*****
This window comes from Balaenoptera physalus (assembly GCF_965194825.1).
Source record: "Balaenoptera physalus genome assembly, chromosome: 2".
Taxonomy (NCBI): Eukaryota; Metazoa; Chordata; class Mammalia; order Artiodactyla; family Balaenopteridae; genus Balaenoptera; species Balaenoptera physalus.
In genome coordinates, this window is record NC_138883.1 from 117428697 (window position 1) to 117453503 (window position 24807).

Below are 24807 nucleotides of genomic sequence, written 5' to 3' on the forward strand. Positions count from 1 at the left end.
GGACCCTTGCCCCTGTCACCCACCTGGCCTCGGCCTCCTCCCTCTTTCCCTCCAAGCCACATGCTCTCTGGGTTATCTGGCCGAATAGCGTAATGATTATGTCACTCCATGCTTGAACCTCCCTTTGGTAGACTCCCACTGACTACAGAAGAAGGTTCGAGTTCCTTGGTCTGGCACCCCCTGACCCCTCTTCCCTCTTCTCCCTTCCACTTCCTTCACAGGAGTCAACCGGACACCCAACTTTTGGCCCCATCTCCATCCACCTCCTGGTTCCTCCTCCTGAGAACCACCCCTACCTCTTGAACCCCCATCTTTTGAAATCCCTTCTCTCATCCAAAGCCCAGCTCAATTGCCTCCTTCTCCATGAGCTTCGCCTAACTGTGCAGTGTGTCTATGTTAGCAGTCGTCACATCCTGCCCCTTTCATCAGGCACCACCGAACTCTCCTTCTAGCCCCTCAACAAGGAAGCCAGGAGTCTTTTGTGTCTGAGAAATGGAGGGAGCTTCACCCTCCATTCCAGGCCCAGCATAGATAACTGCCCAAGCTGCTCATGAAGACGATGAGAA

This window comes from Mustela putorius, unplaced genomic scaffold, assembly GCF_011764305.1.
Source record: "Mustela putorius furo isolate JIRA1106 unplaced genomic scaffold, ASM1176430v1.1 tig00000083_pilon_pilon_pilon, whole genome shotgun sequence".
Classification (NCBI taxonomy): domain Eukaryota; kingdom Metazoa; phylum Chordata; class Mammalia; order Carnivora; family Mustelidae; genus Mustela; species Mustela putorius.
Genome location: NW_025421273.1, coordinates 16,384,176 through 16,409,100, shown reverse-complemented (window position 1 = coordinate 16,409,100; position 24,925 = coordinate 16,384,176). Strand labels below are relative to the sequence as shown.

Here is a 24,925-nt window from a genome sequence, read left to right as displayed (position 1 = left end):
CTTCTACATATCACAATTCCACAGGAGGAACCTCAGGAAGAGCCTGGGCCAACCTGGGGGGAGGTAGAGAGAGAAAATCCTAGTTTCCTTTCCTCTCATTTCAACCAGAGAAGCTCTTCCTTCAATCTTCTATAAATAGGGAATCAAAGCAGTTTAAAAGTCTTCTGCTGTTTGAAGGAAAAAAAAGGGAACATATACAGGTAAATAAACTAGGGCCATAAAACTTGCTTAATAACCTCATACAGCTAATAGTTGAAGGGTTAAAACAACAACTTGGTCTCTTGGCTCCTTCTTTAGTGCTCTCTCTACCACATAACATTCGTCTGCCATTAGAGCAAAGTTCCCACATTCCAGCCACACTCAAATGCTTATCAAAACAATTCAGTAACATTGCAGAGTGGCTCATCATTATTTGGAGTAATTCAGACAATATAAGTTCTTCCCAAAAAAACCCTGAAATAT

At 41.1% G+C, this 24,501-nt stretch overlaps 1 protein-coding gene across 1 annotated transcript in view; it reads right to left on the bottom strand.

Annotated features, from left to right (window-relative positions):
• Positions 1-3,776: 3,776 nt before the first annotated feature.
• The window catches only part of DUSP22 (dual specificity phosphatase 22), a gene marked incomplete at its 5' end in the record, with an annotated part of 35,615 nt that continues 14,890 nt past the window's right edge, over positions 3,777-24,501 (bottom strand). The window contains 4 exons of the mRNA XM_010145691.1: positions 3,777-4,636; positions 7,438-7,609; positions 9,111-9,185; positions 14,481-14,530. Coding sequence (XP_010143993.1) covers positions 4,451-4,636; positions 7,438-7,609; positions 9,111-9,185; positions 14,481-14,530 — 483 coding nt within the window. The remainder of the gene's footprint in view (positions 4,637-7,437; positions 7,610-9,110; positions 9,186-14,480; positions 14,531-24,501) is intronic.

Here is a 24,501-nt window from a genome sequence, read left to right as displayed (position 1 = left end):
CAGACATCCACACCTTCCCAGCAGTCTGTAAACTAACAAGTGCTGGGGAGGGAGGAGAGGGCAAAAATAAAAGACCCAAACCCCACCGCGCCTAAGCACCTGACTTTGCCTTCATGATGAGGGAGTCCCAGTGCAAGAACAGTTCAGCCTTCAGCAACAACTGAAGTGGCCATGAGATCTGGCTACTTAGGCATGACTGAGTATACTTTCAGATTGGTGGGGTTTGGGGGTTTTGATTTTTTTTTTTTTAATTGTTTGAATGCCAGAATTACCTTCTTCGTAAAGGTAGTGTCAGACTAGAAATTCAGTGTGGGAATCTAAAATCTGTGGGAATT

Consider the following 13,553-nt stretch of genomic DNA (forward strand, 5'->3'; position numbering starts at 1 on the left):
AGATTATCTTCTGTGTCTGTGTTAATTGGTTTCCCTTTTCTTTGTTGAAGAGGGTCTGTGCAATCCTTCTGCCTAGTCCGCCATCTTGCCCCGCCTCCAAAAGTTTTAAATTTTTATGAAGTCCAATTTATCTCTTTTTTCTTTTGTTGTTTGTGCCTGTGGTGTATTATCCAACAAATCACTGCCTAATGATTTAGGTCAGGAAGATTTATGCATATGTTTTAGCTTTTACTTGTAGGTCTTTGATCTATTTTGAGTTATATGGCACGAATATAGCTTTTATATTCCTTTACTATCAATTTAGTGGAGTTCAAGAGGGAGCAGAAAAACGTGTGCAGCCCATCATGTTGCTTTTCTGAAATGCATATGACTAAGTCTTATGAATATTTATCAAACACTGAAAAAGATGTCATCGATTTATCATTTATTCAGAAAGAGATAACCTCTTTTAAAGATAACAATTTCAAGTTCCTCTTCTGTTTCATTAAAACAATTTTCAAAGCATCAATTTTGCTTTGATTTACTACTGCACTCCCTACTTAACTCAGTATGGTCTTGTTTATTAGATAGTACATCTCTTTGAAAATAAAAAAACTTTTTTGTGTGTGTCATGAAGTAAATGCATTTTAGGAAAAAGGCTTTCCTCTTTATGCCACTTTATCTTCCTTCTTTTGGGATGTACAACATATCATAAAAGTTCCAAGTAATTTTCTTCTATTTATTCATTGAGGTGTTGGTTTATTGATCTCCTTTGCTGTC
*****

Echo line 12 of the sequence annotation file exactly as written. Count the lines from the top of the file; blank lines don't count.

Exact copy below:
CTTCTACATATCACAATTCCACAGGAGGAACCTCAGGAAGAGCCTGGGCCAACCTGGGGGGAGGTAGAGAGAGAAAATCCTAGTTTCCTTTCCTCTCATTTCAACCAGAGAAGCTCTTCCTTCAATCTTCTATAAATAGGGAATCAAAGCAGTTTAAAAGTCTTCTGCTGTTTGAAGGAAAAAAAAGGGAACATATACAGGTAAATAAACTAGGGCCATAAAACTTGCTTAATAACCTCATACAGCTAATAGTTGAAGGGTTAAAACAACAACTTGGTCTCTTGGCTCCTTCTTTAGTGCTCTCTCTACCACATAACATTCGTCTGCCATTAGAGCAAAGTTCCCACATTCCAGCCACACTCAAATGCTTATCAAAACAATTCAGTAACATTGCAGAGTGGCTCATCATTATTTGGAGTAATTCAGACAATATAAGTTCTTCCCAAAAAAACCCTGAAATAT